One of my most startling early childhood memories is of finding one of my father’s painstakingly composed family photographs pierced by my mother. She cut holes in them so as to completely obliterate her own face while not harming the image of my sister and myself beside her. Even as a child I was aware that this act was quite significant - but what it signified was beyond my ability to decipher. As an adult I continue to be disturbed by these artifacts, which not only encompass the photographer’s hand but also the subject’s fingerprints. Even though her incisions have a violent quality to them, as an image-maker I am aesthetically drawn by the physical mark, its presence and its careful placement.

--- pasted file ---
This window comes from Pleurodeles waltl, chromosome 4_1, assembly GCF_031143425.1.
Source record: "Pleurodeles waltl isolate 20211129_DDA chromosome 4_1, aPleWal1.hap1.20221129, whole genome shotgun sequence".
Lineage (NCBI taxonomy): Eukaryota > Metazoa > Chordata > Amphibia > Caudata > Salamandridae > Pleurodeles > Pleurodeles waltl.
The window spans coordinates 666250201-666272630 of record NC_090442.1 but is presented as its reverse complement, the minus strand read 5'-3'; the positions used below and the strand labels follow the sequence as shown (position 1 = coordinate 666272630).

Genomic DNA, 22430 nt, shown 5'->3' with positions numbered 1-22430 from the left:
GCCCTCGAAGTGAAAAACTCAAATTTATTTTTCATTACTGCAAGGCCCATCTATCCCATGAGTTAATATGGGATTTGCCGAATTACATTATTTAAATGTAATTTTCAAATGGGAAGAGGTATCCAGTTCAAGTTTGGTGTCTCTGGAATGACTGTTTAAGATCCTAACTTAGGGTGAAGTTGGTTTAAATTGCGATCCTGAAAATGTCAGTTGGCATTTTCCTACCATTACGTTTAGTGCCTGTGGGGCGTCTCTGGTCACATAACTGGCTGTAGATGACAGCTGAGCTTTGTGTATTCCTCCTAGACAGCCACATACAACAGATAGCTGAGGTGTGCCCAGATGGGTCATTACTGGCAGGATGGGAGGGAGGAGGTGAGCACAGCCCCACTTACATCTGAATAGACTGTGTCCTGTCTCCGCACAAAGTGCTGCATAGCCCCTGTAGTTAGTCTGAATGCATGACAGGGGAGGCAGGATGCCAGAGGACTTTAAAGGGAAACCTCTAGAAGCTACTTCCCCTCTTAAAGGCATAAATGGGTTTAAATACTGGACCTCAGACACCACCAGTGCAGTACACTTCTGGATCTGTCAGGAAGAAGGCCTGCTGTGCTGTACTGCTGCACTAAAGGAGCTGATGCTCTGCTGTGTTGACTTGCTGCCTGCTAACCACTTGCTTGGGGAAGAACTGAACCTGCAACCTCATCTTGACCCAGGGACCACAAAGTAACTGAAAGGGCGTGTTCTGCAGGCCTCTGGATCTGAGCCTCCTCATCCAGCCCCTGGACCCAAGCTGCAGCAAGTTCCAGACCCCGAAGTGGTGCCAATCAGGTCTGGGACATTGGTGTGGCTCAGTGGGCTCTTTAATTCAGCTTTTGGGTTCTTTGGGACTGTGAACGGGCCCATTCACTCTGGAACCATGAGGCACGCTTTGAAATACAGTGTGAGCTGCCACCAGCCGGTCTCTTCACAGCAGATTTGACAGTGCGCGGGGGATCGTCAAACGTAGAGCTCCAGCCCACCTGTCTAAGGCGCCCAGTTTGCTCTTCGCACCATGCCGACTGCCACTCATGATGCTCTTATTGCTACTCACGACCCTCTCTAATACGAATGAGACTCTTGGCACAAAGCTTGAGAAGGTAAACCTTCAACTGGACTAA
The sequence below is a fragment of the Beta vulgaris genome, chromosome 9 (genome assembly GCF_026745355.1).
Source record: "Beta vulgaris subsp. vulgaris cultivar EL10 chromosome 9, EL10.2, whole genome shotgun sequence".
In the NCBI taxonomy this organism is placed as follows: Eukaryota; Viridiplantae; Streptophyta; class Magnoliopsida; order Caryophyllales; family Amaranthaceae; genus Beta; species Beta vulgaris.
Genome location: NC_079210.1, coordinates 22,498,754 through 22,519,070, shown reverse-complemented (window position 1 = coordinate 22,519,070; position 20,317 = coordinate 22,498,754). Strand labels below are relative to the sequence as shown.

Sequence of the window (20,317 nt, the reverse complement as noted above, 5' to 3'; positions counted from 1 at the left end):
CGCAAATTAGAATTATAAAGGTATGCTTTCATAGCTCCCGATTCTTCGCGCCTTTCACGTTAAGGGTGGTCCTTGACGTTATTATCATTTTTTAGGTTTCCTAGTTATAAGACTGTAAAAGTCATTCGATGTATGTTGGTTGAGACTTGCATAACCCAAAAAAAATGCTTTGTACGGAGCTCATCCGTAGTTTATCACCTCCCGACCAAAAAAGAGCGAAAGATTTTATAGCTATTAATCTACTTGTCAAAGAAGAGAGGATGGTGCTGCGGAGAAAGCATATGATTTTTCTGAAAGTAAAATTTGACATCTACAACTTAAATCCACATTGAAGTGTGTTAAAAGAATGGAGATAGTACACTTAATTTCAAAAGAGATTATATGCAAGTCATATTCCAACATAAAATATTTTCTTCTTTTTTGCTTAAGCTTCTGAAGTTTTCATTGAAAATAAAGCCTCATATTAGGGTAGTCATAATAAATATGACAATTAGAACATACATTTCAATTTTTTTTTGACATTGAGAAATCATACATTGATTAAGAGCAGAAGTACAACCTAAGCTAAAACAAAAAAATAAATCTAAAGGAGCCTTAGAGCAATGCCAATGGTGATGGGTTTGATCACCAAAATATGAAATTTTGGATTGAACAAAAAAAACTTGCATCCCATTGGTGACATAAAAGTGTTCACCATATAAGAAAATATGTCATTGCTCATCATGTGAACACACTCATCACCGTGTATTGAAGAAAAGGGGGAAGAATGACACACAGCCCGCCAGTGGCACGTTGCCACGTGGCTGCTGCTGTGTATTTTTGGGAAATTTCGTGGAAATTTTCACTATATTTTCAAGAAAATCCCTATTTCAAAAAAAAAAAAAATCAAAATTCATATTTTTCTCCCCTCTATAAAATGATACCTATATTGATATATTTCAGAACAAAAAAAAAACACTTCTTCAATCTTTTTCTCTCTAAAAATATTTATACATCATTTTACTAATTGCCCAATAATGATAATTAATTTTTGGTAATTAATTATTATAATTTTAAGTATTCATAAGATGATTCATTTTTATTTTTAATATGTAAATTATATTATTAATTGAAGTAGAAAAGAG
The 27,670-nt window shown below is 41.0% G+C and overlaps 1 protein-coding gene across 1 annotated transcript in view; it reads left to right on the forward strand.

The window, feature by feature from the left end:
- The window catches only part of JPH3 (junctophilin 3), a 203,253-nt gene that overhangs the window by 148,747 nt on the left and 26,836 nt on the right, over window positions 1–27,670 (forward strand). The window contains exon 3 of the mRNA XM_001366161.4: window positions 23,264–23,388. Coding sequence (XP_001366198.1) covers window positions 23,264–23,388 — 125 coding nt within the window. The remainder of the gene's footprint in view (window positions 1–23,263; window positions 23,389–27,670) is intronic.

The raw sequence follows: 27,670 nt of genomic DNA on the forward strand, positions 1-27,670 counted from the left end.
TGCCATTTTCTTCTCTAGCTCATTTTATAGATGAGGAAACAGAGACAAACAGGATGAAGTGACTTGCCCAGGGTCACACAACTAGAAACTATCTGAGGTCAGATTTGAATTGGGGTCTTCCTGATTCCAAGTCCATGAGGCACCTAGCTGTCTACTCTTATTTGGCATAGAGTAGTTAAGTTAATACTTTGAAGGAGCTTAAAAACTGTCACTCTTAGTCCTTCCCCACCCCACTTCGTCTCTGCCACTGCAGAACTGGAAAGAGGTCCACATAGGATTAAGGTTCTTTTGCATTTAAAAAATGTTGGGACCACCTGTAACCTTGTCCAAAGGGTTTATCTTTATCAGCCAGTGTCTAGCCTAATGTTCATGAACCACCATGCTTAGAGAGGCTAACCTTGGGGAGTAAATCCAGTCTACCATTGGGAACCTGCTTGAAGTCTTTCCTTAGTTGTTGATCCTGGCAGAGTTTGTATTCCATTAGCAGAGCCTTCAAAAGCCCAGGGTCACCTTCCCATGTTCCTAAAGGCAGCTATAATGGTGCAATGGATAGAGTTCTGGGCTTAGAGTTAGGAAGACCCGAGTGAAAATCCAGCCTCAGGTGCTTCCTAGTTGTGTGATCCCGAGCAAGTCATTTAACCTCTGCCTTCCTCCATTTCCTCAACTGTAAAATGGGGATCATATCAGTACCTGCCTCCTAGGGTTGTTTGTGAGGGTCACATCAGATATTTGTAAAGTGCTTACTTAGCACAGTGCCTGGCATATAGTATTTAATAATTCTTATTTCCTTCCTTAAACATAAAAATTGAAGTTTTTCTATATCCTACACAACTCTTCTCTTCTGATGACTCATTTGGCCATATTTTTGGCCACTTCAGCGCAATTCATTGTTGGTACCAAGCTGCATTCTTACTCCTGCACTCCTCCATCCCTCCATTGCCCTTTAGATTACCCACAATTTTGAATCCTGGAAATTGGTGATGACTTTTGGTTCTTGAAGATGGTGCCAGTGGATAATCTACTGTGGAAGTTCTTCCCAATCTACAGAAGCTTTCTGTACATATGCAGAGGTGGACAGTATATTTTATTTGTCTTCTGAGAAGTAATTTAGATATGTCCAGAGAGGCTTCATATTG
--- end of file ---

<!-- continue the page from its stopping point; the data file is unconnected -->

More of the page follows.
These marred artifacts have formed a reference point and inspiration for my new body of work, Kitchen Gods, but they do not limit the form my own work takes. My need to decipher and address my family photographs is personal. My work is rooted in my fascination with my parents – both of whom died when I was young. Therefore for me these family photographs hold even more mythological weight. In my work I labor to maintain my parents the way Indian housewives do their kitchen deities. I also strive to connect the generations, my ancestors and my children, who have been separated by death and migration. Like my mother, I alter these photographs to modify the stories they tell.